A micro-party that is gunning for the final spot in the NSW upper house is likely to mount a legal challenge if it loses, potentially sending voters back to the ballot box. The Animal Justice Party is battling it out with the No Land Tax Party, and the three major parties, for the last of 21 upper house seats being contested at Saturday’s election. However an early hiccup with the state’s electronic voting system, iVote, saw AJP and another party left off the “above the line” section of the ballot paper. About 19,000 votes were cast before iVote was suspended and the problem, which was due to human error, was fixed.
The Animal Justice Party lead candidate Mark Pearson told Fairfax Media on Monday that his party was “neck and neck” with the Liberal and No Land Tax parties for the remaining spot and preference flows “could get us over the line”. But he said the iVote error meant “we were not above the line for 36 hours”.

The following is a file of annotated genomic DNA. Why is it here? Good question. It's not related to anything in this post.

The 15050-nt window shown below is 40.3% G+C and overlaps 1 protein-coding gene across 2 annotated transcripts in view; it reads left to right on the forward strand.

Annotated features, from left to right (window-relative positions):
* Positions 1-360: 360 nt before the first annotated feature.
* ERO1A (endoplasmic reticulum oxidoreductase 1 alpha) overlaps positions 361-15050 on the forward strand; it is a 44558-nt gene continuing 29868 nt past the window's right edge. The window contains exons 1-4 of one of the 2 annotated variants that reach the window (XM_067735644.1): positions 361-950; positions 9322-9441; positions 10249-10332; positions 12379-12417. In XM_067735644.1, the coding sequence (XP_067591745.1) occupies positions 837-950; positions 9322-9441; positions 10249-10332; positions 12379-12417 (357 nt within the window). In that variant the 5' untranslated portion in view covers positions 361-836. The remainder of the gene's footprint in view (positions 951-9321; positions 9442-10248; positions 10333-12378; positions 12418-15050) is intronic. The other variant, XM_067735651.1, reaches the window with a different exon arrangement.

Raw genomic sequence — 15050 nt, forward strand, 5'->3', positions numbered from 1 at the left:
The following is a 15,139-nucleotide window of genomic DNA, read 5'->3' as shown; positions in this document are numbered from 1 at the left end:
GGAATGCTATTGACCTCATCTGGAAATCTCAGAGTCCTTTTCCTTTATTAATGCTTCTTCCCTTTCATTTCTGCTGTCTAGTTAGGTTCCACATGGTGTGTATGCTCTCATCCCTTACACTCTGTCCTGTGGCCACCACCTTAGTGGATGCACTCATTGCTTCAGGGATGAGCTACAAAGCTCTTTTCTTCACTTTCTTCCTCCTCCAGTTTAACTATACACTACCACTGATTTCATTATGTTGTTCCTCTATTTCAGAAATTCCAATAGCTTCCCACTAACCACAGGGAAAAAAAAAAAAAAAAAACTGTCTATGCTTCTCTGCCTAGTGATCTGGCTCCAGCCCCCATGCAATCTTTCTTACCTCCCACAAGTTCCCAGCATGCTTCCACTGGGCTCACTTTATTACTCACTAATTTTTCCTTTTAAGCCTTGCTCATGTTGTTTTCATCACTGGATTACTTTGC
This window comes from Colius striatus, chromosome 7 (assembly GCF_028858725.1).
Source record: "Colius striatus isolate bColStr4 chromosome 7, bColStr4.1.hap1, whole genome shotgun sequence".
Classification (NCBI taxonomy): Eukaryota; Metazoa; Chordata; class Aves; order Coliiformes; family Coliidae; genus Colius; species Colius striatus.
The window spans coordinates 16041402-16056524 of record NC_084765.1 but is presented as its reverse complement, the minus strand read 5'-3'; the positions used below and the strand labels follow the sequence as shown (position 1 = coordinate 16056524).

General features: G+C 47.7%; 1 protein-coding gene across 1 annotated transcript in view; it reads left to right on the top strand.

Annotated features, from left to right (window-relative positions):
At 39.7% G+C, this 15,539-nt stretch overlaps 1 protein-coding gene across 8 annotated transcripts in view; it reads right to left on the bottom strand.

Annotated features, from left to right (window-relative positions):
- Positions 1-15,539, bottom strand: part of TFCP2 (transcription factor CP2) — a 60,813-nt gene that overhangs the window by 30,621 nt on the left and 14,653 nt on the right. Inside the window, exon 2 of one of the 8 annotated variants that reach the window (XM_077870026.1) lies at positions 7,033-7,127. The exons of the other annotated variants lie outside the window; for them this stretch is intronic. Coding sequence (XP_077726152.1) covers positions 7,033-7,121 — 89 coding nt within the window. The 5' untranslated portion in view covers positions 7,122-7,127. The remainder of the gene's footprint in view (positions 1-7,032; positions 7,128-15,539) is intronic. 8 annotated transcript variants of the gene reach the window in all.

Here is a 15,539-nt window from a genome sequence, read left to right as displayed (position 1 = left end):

“Most people do vote above the line and there’s a measurable percentage of those people who really don’t make up their mind until they go in and have a look [at the ballot paper],” Mr Pearson said.
Should the party not secure a spot “we’d seriously have to look at whether we go to the Supreme Court … to ask a judge to look at the issue and whether this election will be declared void”, he said.